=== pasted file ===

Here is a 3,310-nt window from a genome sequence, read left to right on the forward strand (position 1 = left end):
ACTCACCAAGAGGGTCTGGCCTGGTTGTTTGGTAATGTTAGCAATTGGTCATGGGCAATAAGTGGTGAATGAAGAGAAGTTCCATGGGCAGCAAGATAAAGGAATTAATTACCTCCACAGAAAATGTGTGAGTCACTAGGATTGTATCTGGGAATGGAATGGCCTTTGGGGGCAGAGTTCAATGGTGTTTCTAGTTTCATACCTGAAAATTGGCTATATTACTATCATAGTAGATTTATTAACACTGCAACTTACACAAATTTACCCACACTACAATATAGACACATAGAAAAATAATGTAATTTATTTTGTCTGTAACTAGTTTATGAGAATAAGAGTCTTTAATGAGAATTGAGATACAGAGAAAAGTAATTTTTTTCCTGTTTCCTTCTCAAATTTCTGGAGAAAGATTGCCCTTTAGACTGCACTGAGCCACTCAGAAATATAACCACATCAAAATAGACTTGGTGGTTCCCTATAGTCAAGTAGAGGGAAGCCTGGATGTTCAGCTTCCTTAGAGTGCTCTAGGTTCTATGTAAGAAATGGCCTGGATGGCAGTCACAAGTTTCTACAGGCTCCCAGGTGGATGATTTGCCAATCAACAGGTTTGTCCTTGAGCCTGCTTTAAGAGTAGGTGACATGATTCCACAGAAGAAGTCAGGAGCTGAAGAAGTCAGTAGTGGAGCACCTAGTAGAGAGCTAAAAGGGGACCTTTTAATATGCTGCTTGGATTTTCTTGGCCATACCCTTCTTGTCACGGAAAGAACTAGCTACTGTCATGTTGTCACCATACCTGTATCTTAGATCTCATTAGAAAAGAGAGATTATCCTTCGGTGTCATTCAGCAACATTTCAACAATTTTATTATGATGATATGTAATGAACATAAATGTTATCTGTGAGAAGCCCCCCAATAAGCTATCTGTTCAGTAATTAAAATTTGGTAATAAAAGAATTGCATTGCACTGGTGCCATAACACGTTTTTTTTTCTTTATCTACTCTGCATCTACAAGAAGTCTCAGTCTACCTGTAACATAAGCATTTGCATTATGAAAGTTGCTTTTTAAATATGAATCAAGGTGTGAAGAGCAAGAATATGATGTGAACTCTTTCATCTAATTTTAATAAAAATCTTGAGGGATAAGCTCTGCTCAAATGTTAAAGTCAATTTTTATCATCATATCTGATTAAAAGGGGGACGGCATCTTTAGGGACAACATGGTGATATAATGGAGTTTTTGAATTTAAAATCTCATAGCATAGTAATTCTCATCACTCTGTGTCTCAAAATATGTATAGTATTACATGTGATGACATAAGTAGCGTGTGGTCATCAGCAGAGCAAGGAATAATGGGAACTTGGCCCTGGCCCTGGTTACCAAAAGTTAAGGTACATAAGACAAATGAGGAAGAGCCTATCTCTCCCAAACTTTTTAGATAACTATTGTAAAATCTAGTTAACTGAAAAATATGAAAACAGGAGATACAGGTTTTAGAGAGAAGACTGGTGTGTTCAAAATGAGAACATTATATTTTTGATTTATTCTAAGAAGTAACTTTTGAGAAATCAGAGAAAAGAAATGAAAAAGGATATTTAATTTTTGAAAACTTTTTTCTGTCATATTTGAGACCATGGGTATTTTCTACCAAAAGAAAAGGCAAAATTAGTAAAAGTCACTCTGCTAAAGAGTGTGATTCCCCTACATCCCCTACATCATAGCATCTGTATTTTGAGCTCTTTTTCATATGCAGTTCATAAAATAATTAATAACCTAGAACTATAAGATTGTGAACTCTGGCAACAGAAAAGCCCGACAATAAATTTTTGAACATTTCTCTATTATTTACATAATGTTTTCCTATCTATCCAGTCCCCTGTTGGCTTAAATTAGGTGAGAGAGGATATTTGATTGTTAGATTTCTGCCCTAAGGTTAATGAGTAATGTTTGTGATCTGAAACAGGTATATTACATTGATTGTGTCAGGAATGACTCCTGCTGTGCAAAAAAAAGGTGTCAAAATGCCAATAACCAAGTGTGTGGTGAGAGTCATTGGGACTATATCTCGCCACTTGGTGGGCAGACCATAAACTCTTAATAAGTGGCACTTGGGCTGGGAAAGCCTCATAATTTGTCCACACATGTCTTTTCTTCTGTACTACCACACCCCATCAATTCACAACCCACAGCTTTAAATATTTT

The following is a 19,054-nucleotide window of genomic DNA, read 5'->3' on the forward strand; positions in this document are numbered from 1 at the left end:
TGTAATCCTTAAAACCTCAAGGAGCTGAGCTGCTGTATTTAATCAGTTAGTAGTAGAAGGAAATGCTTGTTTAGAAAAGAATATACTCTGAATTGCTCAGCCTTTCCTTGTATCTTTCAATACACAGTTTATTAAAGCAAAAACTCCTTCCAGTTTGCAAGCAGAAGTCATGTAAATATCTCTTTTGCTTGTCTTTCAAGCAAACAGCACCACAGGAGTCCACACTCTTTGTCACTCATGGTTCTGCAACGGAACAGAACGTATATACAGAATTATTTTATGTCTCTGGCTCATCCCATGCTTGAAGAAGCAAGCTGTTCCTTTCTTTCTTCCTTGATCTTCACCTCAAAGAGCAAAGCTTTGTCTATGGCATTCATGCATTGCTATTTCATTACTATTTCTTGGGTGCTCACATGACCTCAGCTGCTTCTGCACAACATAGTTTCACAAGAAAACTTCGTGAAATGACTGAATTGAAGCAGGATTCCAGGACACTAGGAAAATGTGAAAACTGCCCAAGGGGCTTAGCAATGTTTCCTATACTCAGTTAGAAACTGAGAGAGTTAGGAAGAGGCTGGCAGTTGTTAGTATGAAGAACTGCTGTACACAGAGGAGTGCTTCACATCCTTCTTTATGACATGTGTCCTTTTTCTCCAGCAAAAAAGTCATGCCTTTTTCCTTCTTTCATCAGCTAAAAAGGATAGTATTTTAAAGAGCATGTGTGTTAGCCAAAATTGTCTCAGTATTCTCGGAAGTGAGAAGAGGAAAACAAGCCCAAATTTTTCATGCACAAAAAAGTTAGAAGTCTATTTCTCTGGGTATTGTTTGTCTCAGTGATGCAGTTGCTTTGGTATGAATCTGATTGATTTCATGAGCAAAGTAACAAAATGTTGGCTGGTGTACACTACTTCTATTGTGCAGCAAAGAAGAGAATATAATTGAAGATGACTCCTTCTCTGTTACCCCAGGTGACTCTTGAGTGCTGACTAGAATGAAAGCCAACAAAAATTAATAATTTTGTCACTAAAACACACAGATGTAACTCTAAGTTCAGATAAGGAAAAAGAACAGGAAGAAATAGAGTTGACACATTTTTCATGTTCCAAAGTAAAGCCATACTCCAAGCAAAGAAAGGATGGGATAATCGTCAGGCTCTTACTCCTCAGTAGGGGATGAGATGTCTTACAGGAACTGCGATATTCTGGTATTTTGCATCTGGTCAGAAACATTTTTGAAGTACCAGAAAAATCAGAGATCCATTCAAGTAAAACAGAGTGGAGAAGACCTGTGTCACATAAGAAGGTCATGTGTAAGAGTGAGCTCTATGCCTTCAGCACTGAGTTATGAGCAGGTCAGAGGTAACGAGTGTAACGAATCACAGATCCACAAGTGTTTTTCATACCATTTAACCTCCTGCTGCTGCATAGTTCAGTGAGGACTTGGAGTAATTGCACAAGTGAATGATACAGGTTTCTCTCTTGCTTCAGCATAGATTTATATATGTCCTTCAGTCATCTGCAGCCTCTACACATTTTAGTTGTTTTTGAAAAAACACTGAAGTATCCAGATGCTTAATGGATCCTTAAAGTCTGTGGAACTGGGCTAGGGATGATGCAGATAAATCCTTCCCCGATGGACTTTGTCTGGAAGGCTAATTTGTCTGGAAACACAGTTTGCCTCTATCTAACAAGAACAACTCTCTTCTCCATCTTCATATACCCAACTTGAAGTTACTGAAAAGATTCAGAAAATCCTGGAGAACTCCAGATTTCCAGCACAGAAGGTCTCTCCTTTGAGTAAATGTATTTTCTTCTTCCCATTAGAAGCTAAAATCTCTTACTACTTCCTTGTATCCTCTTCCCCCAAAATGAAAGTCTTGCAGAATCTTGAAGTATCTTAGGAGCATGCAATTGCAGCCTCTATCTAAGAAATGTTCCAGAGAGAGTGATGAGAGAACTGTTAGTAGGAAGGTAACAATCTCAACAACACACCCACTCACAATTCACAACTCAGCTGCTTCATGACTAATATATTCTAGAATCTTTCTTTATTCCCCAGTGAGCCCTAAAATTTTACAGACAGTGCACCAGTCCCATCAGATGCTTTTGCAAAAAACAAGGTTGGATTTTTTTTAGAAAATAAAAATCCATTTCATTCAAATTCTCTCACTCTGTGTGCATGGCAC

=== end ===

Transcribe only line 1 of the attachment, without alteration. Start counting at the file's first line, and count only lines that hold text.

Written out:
Here is a 3,310-nt window from a genome sequence, read left to right on the forward strand (position 1 = left end):